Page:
By Richard Howell-Thomas
Six cylinders good, eight cylinders better. For so many years the mantra of the all-American car buyer, but now a purchase influencer rapidly falling from grace.
Witness the fact that the Fiat 500 is a common sight on city streets here in the US. It’s a small car in Europe let alone in the birthplace of the gas guzzler but its popularity clearly reflects a sea change in the expectations of many US motorists.
Auto manufacturing has undergone a considerable shake-up, to say the least, in recent years following the virtual collapse of General Motors in 2009 and the knock-on effect that had. Essentially GM had lost focus, creating too many models for too many market segments plunging its cash flow into negativity.
Sales of ‘light motor vehicles’ in the US bottomed that year at around 10 million but the recovery began almost immediately and is continuing. Overall, car sales have fallen significantly from the high spot of 17 million plus units before the financial crash, but the rebound is clear to see with sales in 2011 standing at the 13 million mark and sales for 2012 forecast to reach 14 million units.
And it’s the domestic manufacturers – GM, Chrysler and Ford – who have benefited most as each one has increased market share. By the end of 2011 domestically-produced cars took a shade under 80% market share compared with 73% in September 2009.
The loss of consumer confidence in Toyota played a part in this as did the consequences for Japanese car makers of the country’s earthquake and tsunami but, more importantly for US auto makers, has been their increasing focus on fuel efficiency and build quality. The big three’s ‘next generation’ vehicles are going down well with buyers feeling the financial pinch at home and keen to make savings where they can.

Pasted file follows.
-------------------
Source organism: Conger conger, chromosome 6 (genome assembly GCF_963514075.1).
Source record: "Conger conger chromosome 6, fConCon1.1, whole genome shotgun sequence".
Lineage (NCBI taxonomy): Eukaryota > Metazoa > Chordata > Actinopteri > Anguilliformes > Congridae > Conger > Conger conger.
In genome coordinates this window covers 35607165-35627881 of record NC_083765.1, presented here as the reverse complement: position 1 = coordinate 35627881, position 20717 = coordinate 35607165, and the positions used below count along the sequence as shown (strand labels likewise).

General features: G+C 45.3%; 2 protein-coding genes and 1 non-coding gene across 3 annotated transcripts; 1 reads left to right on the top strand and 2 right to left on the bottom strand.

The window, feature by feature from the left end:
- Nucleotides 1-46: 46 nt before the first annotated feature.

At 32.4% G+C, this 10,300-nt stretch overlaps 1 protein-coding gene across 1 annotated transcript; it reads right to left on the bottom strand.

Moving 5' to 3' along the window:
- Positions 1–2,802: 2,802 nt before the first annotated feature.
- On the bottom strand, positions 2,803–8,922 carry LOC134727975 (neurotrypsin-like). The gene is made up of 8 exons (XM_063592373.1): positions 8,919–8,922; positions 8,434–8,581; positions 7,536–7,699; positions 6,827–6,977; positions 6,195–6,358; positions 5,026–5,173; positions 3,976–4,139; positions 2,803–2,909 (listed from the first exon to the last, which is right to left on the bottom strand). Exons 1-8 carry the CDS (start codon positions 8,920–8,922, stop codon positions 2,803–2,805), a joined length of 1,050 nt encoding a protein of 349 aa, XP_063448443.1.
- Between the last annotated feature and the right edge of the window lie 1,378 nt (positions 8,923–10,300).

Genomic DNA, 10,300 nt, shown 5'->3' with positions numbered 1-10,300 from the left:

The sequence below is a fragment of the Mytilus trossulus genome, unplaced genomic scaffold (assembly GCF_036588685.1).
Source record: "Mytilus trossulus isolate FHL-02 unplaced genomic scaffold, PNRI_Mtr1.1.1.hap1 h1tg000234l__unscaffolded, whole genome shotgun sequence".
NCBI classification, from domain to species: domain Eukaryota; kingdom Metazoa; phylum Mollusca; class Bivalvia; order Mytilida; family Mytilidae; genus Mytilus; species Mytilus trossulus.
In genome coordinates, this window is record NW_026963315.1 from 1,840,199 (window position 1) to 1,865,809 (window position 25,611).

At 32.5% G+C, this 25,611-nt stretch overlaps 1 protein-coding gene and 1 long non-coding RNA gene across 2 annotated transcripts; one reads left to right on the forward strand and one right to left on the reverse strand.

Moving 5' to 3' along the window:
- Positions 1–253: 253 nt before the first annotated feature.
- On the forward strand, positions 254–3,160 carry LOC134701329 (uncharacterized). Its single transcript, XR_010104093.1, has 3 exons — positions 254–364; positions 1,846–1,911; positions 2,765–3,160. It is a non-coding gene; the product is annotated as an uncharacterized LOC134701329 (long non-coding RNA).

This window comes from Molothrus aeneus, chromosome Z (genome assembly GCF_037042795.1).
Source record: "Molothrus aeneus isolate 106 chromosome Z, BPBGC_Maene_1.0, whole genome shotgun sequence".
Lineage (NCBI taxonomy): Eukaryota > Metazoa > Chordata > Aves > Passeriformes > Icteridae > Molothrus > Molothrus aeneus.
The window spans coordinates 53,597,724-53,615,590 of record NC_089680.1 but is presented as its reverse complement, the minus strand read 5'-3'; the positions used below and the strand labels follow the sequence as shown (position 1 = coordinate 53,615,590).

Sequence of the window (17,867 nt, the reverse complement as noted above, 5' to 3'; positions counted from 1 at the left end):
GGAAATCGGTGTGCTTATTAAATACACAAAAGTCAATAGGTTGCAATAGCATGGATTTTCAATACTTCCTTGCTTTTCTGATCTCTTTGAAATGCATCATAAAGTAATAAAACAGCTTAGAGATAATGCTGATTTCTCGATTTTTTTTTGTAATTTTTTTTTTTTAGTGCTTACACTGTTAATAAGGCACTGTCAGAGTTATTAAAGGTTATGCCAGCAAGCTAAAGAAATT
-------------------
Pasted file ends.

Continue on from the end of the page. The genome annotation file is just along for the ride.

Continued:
While fuel prices topping out at around $4 a gallon (about £2.50 a gallon, or 55p a litre) may not attract much sympathy from European and UK motorists, that figure represents a significant hike for US drivers. Bear in mind that this is a big country and that long distance commutes are common so an increase at the pump of some 25% in the last five years can represent a lot of additional expense for an average American family.
So the home grown car makers are, at last some might say, on the quest for smaller, lighter vehicles with efficient engines and consequent good ‘gas mileage’. Progress is being made but, by European standards, fuel consumption is way high – for example the US Department of Energy’s fuel comparison website features the Ford Fiesta as the most fuel-efficient petrol-driven (non-hybrid) American-built car on the market with an average 37mpg.
That figure wouldn’t impress many British drivers and until the US market embraces the use of small, efficient, powerful diesel engines, buyers will continue to suffer these comparatively poor fuel economy figures. While American manufacturers have come a long way, they can undoubtedly benefit from the expertise crafted over recent years by the British and European automotive industries in fuel efficiency and pollution reduction.
The US auto industry continues to look increasingly to Mexico for the supply of high labour, low expertise components where a wiring loom costs a dollar or two to assemble compared to as much as $23 for the same task in a US plant. But the supply chain for high tech components requiring special skills and equipment is another matter and if US car makers are serious about developing their brands along fuel efficient, reduced pollution lines then there will always be potential for British component manufacturers to play a part.